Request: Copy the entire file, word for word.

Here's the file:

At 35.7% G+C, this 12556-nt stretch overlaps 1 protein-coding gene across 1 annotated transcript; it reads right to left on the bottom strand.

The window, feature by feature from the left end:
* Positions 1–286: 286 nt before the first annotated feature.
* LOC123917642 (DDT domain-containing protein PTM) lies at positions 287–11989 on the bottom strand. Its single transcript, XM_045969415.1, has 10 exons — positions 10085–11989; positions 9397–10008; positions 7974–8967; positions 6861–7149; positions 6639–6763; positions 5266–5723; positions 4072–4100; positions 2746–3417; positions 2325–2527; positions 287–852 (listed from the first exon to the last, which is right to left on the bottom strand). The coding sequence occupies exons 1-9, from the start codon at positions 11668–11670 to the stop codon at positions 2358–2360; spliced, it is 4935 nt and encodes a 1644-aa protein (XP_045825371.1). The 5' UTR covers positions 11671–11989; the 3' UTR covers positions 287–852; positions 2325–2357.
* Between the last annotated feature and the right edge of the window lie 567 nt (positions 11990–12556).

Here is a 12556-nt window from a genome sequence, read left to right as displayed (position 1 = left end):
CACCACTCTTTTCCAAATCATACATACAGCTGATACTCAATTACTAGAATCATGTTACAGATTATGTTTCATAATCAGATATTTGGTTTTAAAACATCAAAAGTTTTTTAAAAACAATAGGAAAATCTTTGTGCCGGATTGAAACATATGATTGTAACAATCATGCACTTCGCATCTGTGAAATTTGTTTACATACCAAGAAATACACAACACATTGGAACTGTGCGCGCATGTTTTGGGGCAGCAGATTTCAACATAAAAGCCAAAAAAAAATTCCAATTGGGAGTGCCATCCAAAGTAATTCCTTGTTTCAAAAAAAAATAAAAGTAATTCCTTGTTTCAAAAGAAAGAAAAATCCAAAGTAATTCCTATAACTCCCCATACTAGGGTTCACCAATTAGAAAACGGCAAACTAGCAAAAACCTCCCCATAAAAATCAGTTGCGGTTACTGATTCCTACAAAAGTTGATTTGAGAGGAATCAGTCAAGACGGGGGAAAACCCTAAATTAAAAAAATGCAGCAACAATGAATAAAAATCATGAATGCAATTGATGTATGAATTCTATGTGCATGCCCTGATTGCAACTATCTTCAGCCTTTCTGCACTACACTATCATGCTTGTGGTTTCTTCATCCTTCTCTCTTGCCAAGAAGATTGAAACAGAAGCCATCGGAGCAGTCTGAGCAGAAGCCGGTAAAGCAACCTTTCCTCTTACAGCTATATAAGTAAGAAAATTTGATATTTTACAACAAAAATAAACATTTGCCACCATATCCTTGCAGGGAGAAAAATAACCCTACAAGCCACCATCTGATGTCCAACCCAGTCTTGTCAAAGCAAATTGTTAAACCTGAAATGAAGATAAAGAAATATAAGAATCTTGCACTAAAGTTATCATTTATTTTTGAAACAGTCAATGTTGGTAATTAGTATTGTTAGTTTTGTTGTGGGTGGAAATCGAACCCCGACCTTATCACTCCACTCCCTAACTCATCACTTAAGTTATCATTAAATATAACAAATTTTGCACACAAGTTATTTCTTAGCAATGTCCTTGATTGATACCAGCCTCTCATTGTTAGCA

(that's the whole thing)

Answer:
At 35.7% G+C, this 12556-nt stretch overlaps 1 protein-coding gene across 1 annotated transcript; it reads right to left on the bottom strand.

The window, feature by feature from the left end:
* Positions 1–286: 286 nt before the first annotated feature.
* LOC123917642 (DDT domain-containing protein PTM) lies at positions 287–11989 on the bottom strand. Its single transcript, XM_045969415.1, has 10 exons — positions 10085–11989; positions 9397–10008; positions 7974–8967; positions 6861–7149; positions 6639–6763; positions 5266–5723; positions 4072–4100; positions 2746–3417; positions 2325–2527; positions 287–852 (listed from the first exon to the last, which is right to left on the bottom strand). The coding sequence occupies exons 1-9, from the start codon at positions 11668–11670 to the stop codon at positions 2358–2360; spliced, it is 4935 nt and encodes a 1644-aa protein (XP_045825371.1). The 5' UTR covers positions 11671–11989; the 3' UTR covers positions 287–852; positions 2325–2357.
* Between the last annotated feature and the right edge of the window lie 567 nt (positions 11990–12556).

Here is a 12556-nt window from a genome sequence, read left to right as displayed (position 1 = left end):
CACCACTCTTTTCCAAATCATACATACAGCTGATACTCAATTACTAGAATCATGTTACAGATTATGTTTCATAATCAGATATTTGGTTTTAAAACATCAAAAGTTTTTTAAAAACAATAGGAAAATCTTTGTGCCGGATTGAAACATATGATTGTAACAATCATGCACTTCGCATCTGTGAAATTTGTTTACATACCAAGAAATACACAACACATTGGAACTGTGCGCGCATGTTTTGGGGCAGCAGATTTCAACATAAAAGCCAAAAAAAAATTCCAATTGGGAGTGCCATCCAAAGTAATTCCTTGTTTCAAAAAAAAATAAAAGTAATTCCTTGTTTCAAAAGAAAGAAAAATCCAAAGTAATTCCTATAACTCCCCATACTAGGGTTCACCAATTAGAAAACGGCAAACTAGCAAAAACCTCCCCATAAAAATCAGTTGCGGTTACTGATTCCTACAAAAGTTGATTTGAGAGGAATCAGTCAAGACGGGGGAAAACCCTAAATTAAAAAAATGCAGCAACAATGAATAAAAATCATGAATGCAATTGATGTATGAATTCTATGTGCATGCCCTGATTGCAACTATCTTCAGCCTTTCTGCACTACACTATCATGCTTGTGGTTTCTTCATCCTTCTCTCTTGCCAAGAAGATTGAAACAGAAGCCATCGGAGCAGTCTGAGCAGAAGCCGGTAAAGCAACCTTTCCTCTTACAGCTATATAAGTAAGAAAATTTGATATTTTACAACAAAAATAAACATTTGCCACCATATCCTTGCAGGGAGAAAAATAACCCTACAAGCCACCATCTGATGTCCAACCCAGTCTTGTCAAAGCAAATTGTTAAACCTGAAATGAAGATAAAGAAATATAAGAATCTTGCACTAAAGTTATCATTTATTTTTGAAACAGTCAATGTTGGTAATTAGTATTGTTAGTTTTGTTGTGGGTGGAAATCGAACCCCGACCTTATCACTCCACTCCCTAACTCATCACTTAAGTTATCATTAAATATAACAAATTTTGCACACAAGTTATTTCTTAGCAATGTCCTTGATTGATACCAGCCTCTCATTGTTAGCA